Discussion Top

Airway management in huge ranulas or intraoral swellings is always crucial as they encroach and occupy the oral cavity making glottic visualisation by direct laryngoscopy difficult. They are often dealt with using fibreoptic laryngoscopy, blind nasal intubation or aspiration of cyst before airway manipulation.[1],[2],[3] Although awake fibreoptic bronchoscopy is a superior and safer technique for intubation, it is still not universally available. The longer learning curve results in the anaesthesiologist becoming less confident and comfortable in using it as compared to other airway devices. Videolaryngoscopy is another modality currently available for dealing with difficult airways, justifying a place for it in the difficult airway cart.[4] It utilises video-camera technology to visualise airway structures, thereby eliminating the need for a direct line of sight. Videolaryngoscopes are easy to use, less expensive compared to fibre optic scopes, with a shorter intubation time and a success rate and safety profile comparable to fibre optic bronchoscopy.[4],[5]

In our patient, a large soft-tissue swelling occupying the oral cavity rendered intubation with conventional direct laryngoscopy impossible as a direct view of glottis could have been difficult, if not impossible, to obtain. A videolaryngoscope was available in our institution and the paediatric fibreoptic bronchoscope was not working; so we planned a videolaryngoscope-assisted nasal intubation. Aspiration of the cyst and tracheostomy were our backup plans. With the child breathing spontaneously under deep inhalational anaesthesia and prior topical anaesthesia of the airway, videolaryngoscopy was performed smoothly and nasal intubation achieved successfully in the first attempt.

  Conclusion Top

A videolaryngoscope is an important tool in the management of a difficult airway and should always be available in the difficult airway cart.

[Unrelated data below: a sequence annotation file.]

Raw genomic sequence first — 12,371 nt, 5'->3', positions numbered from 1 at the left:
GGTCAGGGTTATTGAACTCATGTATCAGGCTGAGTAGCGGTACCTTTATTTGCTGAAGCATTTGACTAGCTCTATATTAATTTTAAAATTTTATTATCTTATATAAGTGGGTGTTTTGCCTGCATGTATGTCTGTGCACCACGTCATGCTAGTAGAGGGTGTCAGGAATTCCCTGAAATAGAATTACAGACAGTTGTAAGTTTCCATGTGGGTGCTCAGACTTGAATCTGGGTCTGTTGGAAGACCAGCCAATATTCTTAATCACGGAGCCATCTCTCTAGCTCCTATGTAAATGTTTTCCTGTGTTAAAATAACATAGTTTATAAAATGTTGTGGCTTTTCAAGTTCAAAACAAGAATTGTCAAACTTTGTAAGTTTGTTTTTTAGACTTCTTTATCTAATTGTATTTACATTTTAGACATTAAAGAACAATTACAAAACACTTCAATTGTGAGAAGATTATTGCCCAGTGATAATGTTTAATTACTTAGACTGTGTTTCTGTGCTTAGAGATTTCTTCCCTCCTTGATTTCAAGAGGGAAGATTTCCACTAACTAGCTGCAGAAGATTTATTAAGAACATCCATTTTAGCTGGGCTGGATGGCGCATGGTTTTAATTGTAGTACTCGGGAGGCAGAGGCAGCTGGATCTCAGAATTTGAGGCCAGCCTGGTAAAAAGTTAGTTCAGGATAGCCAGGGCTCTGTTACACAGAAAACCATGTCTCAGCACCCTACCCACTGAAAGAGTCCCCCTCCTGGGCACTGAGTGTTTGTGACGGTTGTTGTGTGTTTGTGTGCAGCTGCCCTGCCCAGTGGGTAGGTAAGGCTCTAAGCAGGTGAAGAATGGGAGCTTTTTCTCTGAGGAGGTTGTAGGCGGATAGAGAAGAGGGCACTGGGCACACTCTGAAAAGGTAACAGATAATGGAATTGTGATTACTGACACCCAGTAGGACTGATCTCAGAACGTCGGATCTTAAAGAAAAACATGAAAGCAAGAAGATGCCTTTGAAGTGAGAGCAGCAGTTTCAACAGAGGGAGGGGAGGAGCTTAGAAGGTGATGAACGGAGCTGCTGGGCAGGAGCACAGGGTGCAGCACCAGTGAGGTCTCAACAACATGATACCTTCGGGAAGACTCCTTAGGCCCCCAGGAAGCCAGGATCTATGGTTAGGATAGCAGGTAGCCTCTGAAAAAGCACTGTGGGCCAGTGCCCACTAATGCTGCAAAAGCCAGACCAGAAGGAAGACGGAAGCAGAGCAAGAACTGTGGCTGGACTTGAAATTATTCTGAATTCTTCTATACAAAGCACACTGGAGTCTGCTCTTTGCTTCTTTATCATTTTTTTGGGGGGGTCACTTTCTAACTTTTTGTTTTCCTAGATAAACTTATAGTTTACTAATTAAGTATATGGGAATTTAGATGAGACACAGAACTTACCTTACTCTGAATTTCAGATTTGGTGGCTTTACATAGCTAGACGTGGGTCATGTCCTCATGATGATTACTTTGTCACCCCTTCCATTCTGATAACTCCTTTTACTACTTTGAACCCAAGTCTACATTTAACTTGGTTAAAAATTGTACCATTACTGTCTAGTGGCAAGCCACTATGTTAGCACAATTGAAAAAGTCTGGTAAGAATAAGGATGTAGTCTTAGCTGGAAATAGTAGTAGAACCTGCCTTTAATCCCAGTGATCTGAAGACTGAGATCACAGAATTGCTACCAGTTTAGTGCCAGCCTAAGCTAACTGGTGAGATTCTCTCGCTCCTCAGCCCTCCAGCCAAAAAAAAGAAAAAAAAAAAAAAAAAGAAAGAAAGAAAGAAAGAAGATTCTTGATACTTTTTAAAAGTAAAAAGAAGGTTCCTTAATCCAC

Declaration of patient consent

The authors certify that they have obtained the appropriate informed consent form. In the form, the parents of the child have given their consent for his images to be reported in the journal. The parents understand that their son's name and initials will not be published and due efforts will be made to conceal his identity, but anonymity cannot be guaranteed.

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Conflicts of interest

There are no conflicts of interest.

  References Top

Sethi SK, Jain N, Khare A, Patodi V. Anaesthetic management in a case of large plunging ranula with difficult airway: A case report. Egypt J Anaesth 2016;33:209-12.  Back to cited text no. 1
Kumar N, Bindra A, Kumar N, Yadav N, Sharma S. Anesthetic concerns in a huge congenital sublingual swelling obscuring airway access. Saudi J Anaesth 2015;9:202-3.  Back to cited text no. 2
Krishna R, Wali M, Nataraj MS, Shenoy T. Mallampatti class 4 to class 1!! J Anaesthesiol Clin Pharmacol 2012;28:264-5.  Back to cited text no. 3
Myatra SN, Doctor JR. Use of videolaryngoscopy as a teaching tool for novices performing tracheal intubation results in greater first pass success in neonates and infants. Indian J Anaesth 2019;63:781-3.  Back to cited text no. 4
[PUBMED]  [Full text]  
Alhomary M, Ramadan E, Curran E, Walsh SR. Videolaryngoscopy vs. fibreoptic bronchoscopy for awake tracheal intubation: a systematic review and meta-analysis. Anaesthesia 2018;73:1151-61.  Back to cited text no. 5